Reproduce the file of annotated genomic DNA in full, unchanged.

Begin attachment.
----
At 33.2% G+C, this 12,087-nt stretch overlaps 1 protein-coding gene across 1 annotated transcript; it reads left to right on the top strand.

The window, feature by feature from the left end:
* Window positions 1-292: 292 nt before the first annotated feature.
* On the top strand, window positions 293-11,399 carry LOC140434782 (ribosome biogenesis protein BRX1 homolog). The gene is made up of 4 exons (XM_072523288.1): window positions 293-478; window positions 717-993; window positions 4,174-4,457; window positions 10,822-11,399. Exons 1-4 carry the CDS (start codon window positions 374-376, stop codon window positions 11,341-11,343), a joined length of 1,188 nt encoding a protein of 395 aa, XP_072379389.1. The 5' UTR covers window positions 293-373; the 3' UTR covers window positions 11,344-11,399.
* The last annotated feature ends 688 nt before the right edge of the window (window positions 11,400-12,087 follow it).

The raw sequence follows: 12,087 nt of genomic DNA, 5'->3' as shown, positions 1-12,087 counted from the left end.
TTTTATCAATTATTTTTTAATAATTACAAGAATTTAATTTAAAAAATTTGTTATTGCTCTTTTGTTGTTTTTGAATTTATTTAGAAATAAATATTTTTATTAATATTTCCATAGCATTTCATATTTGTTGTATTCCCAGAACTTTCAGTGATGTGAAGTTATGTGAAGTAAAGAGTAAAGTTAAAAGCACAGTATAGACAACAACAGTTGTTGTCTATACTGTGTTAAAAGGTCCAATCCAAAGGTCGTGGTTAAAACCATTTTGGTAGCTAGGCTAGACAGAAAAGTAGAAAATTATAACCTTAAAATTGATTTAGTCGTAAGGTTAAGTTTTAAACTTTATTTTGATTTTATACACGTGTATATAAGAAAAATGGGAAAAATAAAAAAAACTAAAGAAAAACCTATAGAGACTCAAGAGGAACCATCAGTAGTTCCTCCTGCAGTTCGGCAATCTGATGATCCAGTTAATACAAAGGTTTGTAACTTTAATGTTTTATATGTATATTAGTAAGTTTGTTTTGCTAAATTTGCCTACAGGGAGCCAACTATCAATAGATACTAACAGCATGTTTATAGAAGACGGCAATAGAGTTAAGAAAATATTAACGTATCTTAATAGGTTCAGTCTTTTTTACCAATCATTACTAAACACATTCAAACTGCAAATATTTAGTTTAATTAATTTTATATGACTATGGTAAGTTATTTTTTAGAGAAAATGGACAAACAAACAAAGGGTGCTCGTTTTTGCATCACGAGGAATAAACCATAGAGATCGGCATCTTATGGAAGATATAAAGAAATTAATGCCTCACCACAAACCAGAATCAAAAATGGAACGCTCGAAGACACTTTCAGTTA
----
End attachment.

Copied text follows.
At 33.2% G+C, this 12,087-nt stretch overlaps 1 protein-coding gene across 1 annotated transcript; it reads left to right on the top strand.

The window, feature by feature from the left end:
* Window positions 1-292: 292 nt before the first annotated feature.
* On the top strand, window positions 293-11,399 carry LOC140434782 (ribosome biogenesis protein BRX1 homolog). The gene is made up of 4 exons (XM_072523288.1): window positions 293-478; window positions 717-993; window positions 4,174-4,457; window positions 10,822-11,399. Exons 1-4 carry the CDS (start codon window positions 374-376, stop codon window positions 11,341-11,343), a joined length of 1,188 nt encoding a protein of 395 aa, XP_072379389.1. The 5' UTR covers window positions 293-373; the 3' UTR covers window positions 11,344-11,399.
* The last annotated feature ends 688 nt before the right edge of the window (window positions 11,400-12,087 follow it).

The raw sequence follows: 12,087 nt of genomic DNA, 5'->3' as shown, positions 1-12,087 counted from the left end.
TTTTATCAATTATTTTTTAATAATTACAAGAATTTAATTTAAAAAATTTGTTATTGCTCTTTTGTTGTTTTTGAATTTATTTAGAAATAAATATTTTTATTAATATTTCCATAGCATTTCATATTTGTTGTATTCCCAGAACTTTCAGTGATGTGAAGTTATGTGAAGTAAAGAGTAAAGTTAAAAGCACAGTATAGACAACAACAGTTGTTGTCTATACTGTGTTAAAAGGTCCAATCCAAAGGTCGTGGTTAAAACCATTTTGGTAGCTAGGCTAGACAGAAAAGTAGAAAATTATAACCTTAAAATTGATTTAGTCGTAAGGTTAAGTTTTAAACTTTATTTTGATTTTATACACGTGTATATAAGAAAAATGGGAAAAATAAAAAAAACTAAAGAAAAACCTATAGAGACTCAAGAGGAACCATCAGTAGTTCCTCCTGCAGTTCGGCAATCTGATGATCCAGTTAATACAAAGGTTTGTAACTTTAATGTTTTATATGTATATTAGTAAGTTTGTTTTGCTAAATTTGCCTACAGGGAGCCAACTATCAATAGATACTAACAGCATGTTTATAGAAGACGGCAATAGAGTTAAGAAAATATTAACGTATCTTAATAGGTTCAGTCTTTTTTACCAATCATTACTAAACACATTCAAACTGCAAATATTTAGTTTAATTAATTTTATATGACTATGGTAAGTTATTTTTTAGAGAAAATGGACAAACAAACAAAGGGTGCTCGTTTTTGCATCACGAGGAATAAACCATAGAGATCGGCATCTTATGGAAGATATAAAGAAATTAATGCCTCACCACAAACCAGAATCAAAAATGGAACGCTCGAAGACACTTTCAGTTA